From Wikipedia

In software, JAR (Java Archive) is a package file format typically used to aggregate many Java class files and associated metadataand resources (text, images, etc.) into one file to distribute application software or libraries on the Java platform.

In Gigastrand OS, .jar files are not associated with the installed Java Runtime Environment (JRE) 7 automatically. This is partly for security.

If you need to execute .jar files we will use the following example with KouChat.

  1. Right-click the .jar file and select Open With…
  2. In the top line, type in /usr/bin/java -jar
  3. Check Remember application association for this type of file
  4. Click OK

jar files example

Now you will be able to execute Java Archive files using the built-in java runtime. This should work for other games like Minecraft as well.

Never looking back: Why customers stay with Gigastrand

Gigastrand OS measurable recidivism rates are less than 3%. Which means people tend to stick with Gigastrand OS. Obviously, we are very happy with those numbers but wanted to find out what it was that our customers liked so we could keep doing it.

When the idea for Gigastrand OS was revived back in 2012, we tried to explain it to the Linux community as a “transitional Linux distribution”. Something to ease people into the Linux and safer computing. We were pretty clear that while our goal was to make a very good, well-supported OS, the target market wasn’t people who were already running Linux.

Today, we have stayed the course. The whole point of Gigastrand OS is to make it as easy as possible for someone to move away from other systems.

Less Support Required
When we incorporated Gigastrand OS into our business, support was a top priority after developing the OS itself. What we discovered was that people rarely needed support after converting to Gigastrand OS.

The average user will only seek help every 3 to 6 months for computer problems. This was also true of some Gigastrand customers, however, the average per-incident support cost went from $60 down to $15. The reason for this was the problems are easier to fix and far less severe on Gigastrand OS as compared to Windows PCs.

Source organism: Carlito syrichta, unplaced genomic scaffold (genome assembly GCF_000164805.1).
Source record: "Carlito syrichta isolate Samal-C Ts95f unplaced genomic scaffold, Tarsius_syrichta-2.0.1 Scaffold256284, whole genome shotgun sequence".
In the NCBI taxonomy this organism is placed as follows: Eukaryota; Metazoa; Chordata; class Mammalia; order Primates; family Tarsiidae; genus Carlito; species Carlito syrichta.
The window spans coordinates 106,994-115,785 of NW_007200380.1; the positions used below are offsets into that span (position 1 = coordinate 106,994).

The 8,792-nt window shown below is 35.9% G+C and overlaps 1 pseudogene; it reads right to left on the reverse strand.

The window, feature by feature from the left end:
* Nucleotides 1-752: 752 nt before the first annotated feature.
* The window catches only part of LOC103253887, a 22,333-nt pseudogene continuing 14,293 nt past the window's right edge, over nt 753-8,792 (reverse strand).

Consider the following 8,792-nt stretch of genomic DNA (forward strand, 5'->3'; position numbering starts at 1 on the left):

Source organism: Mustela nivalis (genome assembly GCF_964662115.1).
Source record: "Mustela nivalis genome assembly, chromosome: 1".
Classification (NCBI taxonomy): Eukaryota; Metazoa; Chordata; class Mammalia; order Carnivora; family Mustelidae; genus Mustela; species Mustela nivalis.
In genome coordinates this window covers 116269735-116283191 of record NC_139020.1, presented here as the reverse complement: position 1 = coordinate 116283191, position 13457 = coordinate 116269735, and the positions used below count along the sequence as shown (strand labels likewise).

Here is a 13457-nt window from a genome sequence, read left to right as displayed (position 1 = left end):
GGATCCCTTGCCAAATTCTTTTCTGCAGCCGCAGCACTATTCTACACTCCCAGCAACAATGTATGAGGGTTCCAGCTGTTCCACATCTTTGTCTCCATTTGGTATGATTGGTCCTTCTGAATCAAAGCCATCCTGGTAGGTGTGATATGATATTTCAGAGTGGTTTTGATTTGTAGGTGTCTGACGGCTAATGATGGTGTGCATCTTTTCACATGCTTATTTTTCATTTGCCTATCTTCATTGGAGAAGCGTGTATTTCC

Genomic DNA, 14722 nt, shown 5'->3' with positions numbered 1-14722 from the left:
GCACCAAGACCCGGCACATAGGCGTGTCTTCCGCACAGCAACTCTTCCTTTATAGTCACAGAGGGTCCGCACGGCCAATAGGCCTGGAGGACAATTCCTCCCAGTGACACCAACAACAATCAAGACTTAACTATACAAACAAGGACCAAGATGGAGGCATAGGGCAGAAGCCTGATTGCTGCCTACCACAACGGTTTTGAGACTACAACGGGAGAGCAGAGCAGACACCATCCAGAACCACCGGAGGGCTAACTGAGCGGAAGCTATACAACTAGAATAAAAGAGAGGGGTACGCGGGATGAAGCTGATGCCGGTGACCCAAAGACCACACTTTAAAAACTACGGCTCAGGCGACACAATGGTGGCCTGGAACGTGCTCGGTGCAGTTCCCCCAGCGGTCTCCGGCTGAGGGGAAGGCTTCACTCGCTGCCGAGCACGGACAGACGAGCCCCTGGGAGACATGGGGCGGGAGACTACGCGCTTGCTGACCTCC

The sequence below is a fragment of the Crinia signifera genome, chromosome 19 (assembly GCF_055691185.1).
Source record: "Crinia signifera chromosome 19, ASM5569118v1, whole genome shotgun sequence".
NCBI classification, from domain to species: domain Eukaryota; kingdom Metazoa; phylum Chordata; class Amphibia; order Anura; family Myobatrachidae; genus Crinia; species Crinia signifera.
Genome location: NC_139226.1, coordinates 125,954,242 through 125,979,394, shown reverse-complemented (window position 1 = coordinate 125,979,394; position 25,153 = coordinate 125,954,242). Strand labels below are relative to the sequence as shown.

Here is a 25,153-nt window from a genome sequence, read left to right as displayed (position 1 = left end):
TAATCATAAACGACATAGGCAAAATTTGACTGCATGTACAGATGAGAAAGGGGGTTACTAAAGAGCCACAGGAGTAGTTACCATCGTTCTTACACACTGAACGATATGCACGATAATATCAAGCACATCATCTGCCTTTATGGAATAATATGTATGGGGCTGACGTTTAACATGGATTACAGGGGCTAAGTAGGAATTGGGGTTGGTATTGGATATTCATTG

When we took into account all of the other users who did not call into tech support, we found they were not having any issues. Users reported that there was no strange behavior, no slowdowns, no pop-ups, and whatever minor problem they did run into fixed itself after a restart – which they didn’t have to do very often.

Simple and Straightforward.
Gigastrand uses an older style menu that people have been using for decades. The main difference is that Gigastrand categorizes the programs instead of sticking them under a single subheading.

While most users admitted to only using a couple of programs, those that explored some of the other programs the OS has pre-installed said that they had no trouble finding and using them.

Users have reported being happy with the overall performance of the system, despite all of the pre-installed software that would normally bog down a system. Users with Gigastrand PCs, overall, felt the performance exceeded their expectations.

It does what users need and want it to do.
Gigastrand has worked very hard to do everything customers need and want it to do. Even on the rare occasion where it doesn’t do something the user wanted, that something is usually minor.

Even those who use Linux and try out new distributions regularly (sometimes known as “distro hoppers”) are impressed.

“It is a really good OS,” remarked one such individual. Though, then promptly explained that it wasn’t “technical” enough for him.

That’s ok, though. If people can recognize the quality of the product even if it isn’t specifically designed for them, we’ll take that.

TCP Flaw Workaround Patch for Gigastrand OS

A flaw for Linux devices – including Gigastrand OS – has been discovered as detailed at Hacker News

Researchers have uncovered a serious Internet flaw, which if exploited, could allow attackers to terminate or inject malware into unencrypted communication between any two vulnerable machines on the Internet.
The vulnerability could also be used to forcefully terminate HTTPS encrypted connections and downgrade the privacy of secure connections, as well as also threatens anonymity of Tor users by routing them to certain malicious relays.The flaw actually resides in the design and implementation of the Request for Comments: 5961 (RFC 5961) – a relatively new Internet standard that’s designed to make commonly used TCP more robust against hacking attacks.